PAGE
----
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Early return to school reduces concussion symptoms

Article

In a recent study, children returning to school earlier following a concussion experienced reduced symptom burdens at 14 days postinjury.

Prolonged absences from school and other life activities following a concussion may cause harm to recovery in pediatric patients aged 5 to 17 years, according to a recent study.

Current guidelines recommend 24 to 48 hours of rest for students following concussion, before a gradual return to school (RTS). However, strong evidence supporting the period spent away from school is lacking. Studies have found 72% of children will miss at least 1 day of school, with many absent for 2 to 5 days.

While prolonged rest has been associated with a potential delayed recovery, 1 study showed higher symptom levels in students spending more time at school. However, there is also evidence that early return to physical activity improves symptom recovery.

Investigators conducted a study to determine the average duration of absence from school following concussion and the associations between RTS timing and symptom burden 14 days postinjury. Data was gathered from the Predicting Persistent Postconcussion Problems in Pediatrics study, examining pediatric patients following concussion.

Exclusion criteria for the original study included not having an injury based on trauma, having a Glasgow Coma Score of 13 or less, and requiring hospital admission for multisystemic injury or neurosurgical intervention. The recent study also required a valid and specific RTS date, with children whose injury occurred during common school closure periods excluded.

Demographic, developmental, and psychiatric data were gathered. Follow-ups occurred at 7, 14, and 28 days postinjury, where participants provided information on their RTS date and current symptom behavior. Patients aged 5 to 7 years had responses given for them by their parents.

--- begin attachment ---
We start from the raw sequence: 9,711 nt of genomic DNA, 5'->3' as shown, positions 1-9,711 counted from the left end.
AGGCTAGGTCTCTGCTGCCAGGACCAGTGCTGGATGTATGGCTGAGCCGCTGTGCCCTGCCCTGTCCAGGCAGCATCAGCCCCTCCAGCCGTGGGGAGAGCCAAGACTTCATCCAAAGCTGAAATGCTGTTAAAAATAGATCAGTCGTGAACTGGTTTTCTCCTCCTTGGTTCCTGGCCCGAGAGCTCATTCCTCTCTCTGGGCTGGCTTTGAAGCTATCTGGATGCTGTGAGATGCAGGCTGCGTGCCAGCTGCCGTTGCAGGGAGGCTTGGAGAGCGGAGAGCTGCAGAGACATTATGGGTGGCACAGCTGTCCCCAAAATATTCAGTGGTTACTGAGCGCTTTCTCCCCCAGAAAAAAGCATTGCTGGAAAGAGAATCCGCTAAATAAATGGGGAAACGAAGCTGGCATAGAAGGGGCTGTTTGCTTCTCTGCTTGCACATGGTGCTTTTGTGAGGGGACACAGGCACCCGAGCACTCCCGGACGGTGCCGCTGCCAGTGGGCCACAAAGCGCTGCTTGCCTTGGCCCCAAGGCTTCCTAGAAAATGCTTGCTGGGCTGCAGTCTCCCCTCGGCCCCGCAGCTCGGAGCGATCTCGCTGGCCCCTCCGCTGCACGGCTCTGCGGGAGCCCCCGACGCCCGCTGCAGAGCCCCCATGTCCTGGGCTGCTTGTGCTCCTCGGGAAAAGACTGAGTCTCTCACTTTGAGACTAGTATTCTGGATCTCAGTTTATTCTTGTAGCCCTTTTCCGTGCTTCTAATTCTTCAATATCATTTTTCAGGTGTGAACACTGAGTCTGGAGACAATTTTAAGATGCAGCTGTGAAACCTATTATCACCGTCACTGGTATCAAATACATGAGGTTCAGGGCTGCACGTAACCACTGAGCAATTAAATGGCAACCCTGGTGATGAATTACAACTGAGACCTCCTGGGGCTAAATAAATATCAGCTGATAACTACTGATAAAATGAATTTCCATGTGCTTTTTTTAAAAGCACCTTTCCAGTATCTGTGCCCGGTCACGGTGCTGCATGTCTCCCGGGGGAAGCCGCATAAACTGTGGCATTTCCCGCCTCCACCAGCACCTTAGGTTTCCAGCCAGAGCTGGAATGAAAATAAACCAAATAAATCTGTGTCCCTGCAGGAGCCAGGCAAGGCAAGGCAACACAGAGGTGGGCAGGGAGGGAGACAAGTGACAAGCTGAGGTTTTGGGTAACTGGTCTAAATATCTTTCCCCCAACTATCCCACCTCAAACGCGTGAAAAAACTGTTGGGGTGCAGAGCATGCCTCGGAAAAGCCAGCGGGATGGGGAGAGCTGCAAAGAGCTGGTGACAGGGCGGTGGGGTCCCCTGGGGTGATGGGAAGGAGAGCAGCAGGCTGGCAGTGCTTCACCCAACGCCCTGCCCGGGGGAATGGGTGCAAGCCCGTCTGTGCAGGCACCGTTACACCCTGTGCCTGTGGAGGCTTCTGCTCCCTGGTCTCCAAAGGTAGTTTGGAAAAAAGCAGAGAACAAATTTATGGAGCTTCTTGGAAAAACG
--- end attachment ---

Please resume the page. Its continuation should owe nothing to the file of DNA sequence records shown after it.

The Post-Concussion Symptom Inventory (PCSI) was used to report symptom severity. Symptom burden, the primary outcome of the study, was measured by PCSI score at 14 days postinjury. The number of school days missed was assessed, with 0 to 2 days missed considered early RTS and 3 or more days missed considered late RTS.

There were 1630 participants included in the final sample, about 38% of which were female. The average age of participants was 11.8 years, and individuals were divided into 3 age groups: 5 to 7.9 years, 8 to 12.9 years, and 13 to 17.9 years.

On average, students missed 3.74 school days following a concussion. Older children often missed more days than younger children. About 54% of participants experienced an early RTS, and about 46% experienced a late RTS. Those aged 13 to 17 years most often experienced a late RTS, followed by those aged 8 to 12 years, then those aged 5 to 7 years.

Overall, significant associations between early RTS and reduced average symptom levels 14 days postinjury were recorded in individuals aged 8 to 12 years and those aged 13 to 17 years. This association was stronger in individuals with a greater symptom burden. However, it was not recorded in children aged 5 to 7 years.

These results indicated younger children return to school sooner than older children on average, but early RTS could lead to reduced symptom burden and faster recovery.

Reference

Vaughan CG, Ledoux A, Sady MD, Tang K, Yeates KO, Sangha G, et al. Association between early return to school following acute concussion and symptom burden at 2 weeks postinjury. JAMA Netw Open. 2023;6(1):e2251839. doi:10.1001/jamanetworkopen.2022.51839

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